The following article by HR pros was published in MINGLE magazine.
Building Employee Performance
Marketing and sales go hand-in-hand but even the most creative marketing campaign won’t achieve its goals if employees are unsupported.
It’s a week after the launch of your new marketing campaign, and you are pleased to notice that your store has been busier than usual. Traffic has increased and you congratulate yourself for investing in the campaign. You start to think about the next one… but there’s a problem. This increase in activity hasn’t translated into an increase in sales. Why?
Let’s take a look at some of the things that may be impacting your results:
Understaffing, employee morale and your bottom line
Do you have sufficient staff to handle your increased level of activity? If you don’t, customers may become impatient and leave. While it’s easy to notice the absence of sales staff on the floor, understaffing can create problems across the board. Overworked employees have a higher level of absenteeism – further compounding the problem. Your employees may be stressed from this new, higher level of activity; they may tire more quickly, slow down, take more breaks, or be less courteous. If this is the case, your employee morale will drop resulting in poor job performance, more errors, more accidents, and poor customer service. Your bottom line will suffer.
Performance in sales, like any other job, is a function of the employee having the ability to do the job and the motivation to perform the work. Ability is acquired through training and experience. Motivation is a more complex issue because the source of motivation is often different for each employee. One might be motivated by respect, another by money, another by recognition, while another by the job itself.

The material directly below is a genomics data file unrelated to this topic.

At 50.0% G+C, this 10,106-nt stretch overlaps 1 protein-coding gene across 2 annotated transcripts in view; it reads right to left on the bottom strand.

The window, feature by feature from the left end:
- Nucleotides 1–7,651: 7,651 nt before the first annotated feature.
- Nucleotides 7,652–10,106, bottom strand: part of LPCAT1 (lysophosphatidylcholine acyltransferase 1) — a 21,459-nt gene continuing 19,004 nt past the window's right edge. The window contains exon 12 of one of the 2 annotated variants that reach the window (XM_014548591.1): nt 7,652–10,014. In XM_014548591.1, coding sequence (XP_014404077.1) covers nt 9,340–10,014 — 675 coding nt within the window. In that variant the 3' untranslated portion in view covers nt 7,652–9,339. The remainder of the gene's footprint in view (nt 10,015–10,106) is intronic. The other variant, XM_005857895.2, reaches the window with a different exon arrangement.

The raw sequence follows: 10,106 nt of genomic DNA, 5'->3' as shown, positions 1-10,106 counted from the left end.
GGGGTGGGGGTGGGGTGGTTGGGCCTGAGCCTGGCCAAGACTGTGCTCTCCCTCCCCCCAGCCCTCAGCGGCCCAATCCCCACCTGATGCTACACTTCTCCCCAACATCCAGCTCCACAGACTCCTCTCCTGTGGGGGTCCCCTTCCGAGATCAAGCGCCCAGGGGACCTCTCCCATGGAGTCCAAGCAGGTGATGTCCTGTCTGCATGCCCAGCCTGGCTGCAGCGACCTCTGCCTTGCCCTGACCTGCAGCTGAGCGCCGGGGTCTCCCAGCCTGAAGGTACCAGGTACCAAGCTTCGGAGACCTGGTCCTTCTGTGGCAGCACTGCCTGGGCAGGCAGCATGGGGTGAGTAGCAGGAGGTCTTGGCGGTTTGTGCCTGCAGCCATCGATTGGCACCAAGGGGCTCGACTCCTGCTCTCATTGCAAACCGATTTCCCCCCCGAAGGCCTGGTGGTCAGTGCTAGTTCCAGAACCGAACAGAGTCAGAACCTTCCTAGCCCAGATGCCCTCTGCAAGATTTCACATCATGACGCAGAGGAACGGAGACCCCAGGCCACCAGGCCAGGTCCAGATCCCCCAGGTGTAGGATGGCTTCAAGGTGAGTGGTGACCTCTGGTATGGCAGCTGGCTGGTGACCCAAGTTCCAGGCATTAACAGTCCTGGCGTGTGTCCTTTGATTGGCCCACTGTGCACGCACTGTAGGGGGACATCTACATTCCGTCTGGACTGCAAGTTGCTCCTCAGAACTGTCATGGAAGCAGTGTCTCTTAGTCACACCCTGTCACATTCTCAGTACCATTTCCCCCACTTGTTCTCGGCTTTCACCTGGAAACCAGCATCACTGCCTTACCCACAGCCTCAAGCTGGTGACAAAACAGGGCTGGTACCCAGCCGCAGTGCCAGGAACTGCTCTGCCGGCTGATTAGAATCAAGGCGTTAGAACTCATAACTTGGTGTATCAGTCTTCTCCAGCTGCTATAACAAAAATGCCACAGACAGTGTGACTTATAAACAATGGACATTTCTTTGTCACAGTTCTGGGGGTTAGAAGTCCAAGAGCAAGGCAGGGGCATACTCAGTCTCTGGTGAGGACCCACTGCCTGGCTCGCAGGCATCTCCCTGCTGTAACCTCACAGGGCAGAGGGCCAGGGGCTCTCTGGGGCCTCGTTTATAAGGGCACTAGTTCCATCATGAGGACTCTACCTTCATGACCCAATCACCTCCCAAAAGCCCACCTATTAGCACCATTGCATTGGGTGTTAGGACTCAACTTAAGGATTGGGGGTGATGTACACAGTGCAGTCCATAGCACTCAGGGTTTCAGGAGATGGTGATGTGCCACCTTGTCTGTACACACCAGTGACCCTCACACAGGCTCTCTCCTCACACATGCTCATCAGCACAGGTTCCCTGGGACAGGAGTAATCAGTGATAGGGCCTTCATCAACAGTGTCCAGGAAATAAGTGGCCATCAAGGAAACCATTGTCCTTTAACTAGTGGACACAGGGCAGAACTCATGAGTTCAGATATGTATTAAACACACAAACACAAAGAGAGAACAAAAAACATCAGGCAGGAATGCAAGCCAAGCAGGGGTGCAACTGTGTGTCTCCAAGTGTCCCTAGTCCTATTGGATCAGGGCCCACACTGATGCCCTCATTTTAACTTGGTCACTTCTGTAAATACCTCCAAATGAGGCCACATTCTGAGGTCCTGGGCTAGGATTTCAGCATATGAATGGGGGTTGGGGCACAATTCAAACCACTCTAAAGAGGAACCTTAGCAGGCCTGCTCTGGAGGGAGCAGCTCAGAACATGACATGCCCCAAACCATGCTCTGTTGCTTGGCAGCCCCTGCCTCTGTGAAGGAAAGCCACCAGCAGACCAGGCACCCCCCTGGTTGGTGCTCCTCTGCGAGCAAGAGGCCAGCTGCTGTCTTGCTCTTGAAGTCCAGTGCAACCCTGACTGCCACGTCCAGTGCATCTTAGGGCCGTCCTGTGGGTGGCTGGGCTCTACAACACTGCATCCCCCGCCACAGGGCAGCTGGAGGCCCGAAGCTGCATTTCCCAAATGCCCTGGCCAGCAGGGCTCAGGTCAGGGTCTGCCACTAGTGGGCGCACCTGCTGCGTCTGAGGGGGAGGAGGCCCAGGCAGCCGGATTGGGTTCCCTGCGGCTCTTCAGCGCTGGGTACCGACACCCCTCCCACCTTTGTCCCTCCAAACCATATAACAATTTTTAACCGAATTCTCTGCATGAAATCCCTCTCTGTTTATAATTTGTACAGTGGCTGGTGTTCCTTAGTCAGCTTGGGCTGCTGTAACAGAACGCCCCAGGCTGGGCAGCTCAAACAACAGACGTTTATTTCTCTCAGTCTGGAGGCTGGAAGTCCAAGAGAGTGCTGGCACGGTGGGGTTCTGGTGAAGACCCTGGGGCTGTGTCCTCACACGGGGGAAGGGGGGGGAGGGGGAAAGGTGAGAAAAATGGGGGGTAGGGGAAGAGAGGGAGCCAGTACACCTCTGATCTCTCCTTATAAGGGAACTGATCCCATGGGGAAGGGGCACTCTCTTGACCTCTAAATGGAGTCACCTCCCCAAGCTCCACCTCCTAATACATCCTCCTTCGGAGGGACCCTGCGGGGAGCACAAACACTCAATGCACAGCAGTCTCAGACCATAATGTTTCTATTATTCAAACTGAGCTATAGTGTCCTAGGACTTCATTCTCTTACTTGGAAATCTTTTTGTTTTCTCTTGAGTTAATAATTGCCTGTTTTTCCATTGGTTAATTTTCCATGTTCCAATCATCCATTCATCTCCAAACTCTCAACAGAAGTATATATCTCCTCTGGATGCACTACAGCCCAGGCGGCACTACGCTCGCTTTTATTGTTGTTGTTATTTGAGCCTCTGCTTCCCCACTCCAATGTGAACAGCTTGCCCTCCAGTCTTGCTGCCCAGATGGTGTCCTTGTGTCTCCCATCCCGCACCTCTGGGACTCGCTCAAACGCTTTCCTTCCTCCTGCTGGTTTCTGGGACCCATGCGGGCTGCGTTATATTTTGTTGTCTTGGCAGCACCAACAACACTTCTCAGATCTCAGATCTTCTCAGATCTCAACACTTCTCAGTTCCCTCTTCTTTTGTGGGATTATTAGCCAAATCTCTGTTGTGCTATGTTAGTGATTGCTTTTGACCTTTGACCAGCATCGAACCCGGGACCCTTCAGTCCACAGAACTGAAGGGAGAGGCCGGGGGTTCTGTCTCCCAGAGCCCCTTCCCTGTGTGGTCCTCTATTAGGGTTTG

Given this complexity, how can you improve motivation? An examination of your compensation practices may reveal some areas for immediate consideration. Are your employees fairly compensated? And what about increases? Do all employees have an opportunity for wage increases, or are increases perceived as subjectively awarded? A compensation review is an exercise that healthy organizations, recognizing its value, will make the effort to undertake from time-to-time.
Supervisors affect employee motivation. It is often said that employees don’t quit their employers, they quit their supervisors. Are your supervisors trained in supervisory practices? One error many organizations make is to promote a good producer into a supervisory role, but a good producer does not necessarily make a good supervisor. This is especially true if no investment is made in the development of that supervisor. Supervisors walk a tightrope between the company’s needs and those of the employees. Are your supervisors able to balance the enforcement of rules with empathy to the human condition, when necessary?
Who Knows the Rules?
Speaking of rules, do your employees know the rules? My experience is that 90% of employees come to work each day and want to do a good job. Most employees really do see their performance as a reflection of themselves. Doing a good job, however, means knowing the rules of engagement – if you don’t know the rules you’re bound to make mistakes. Review your personnel policies from time-to-time. Make sure they are up to date, fair and that your employees are aware of the policies and how they are applied. Policies are not about restricting the employment relationship, they are about sharing expectations.
Many employees are motivated by “stuff”. I live by the “high impact, low cost” approach. For a number of years I worked at an inside sales facility. Employees were attached to their phone at all times and jobs were rigidly defined. There was no opportunity to impact the job but there was opportunity to impact the culture, and for very little money. Each month we had nacho day, ice cream day and pizza day. Once a month we gathered to recognize our most helpful employees with balloons, cake and certificates of appreciation. Twice a year we celebrated the diversity of our employees. We had “Diversity Day Potlucks” when employees were invited to bring ethnic foods, which everyone sampled and then voted on their favourites. The winners were recognized with gift certificates and acknowledged in the monthly newsletter.
There is no magic formula to increasing employee motivation. Rather than muddle your way through this complex issue, engage your employees. Ask them what motivates them and if possible, incorporate a few different approaches.And before investing in your next marketing campaign, consider investing in your human resources management practices. The results may surprise you.
The March/April 2010 edition of MINGLE magazine can be read on line here.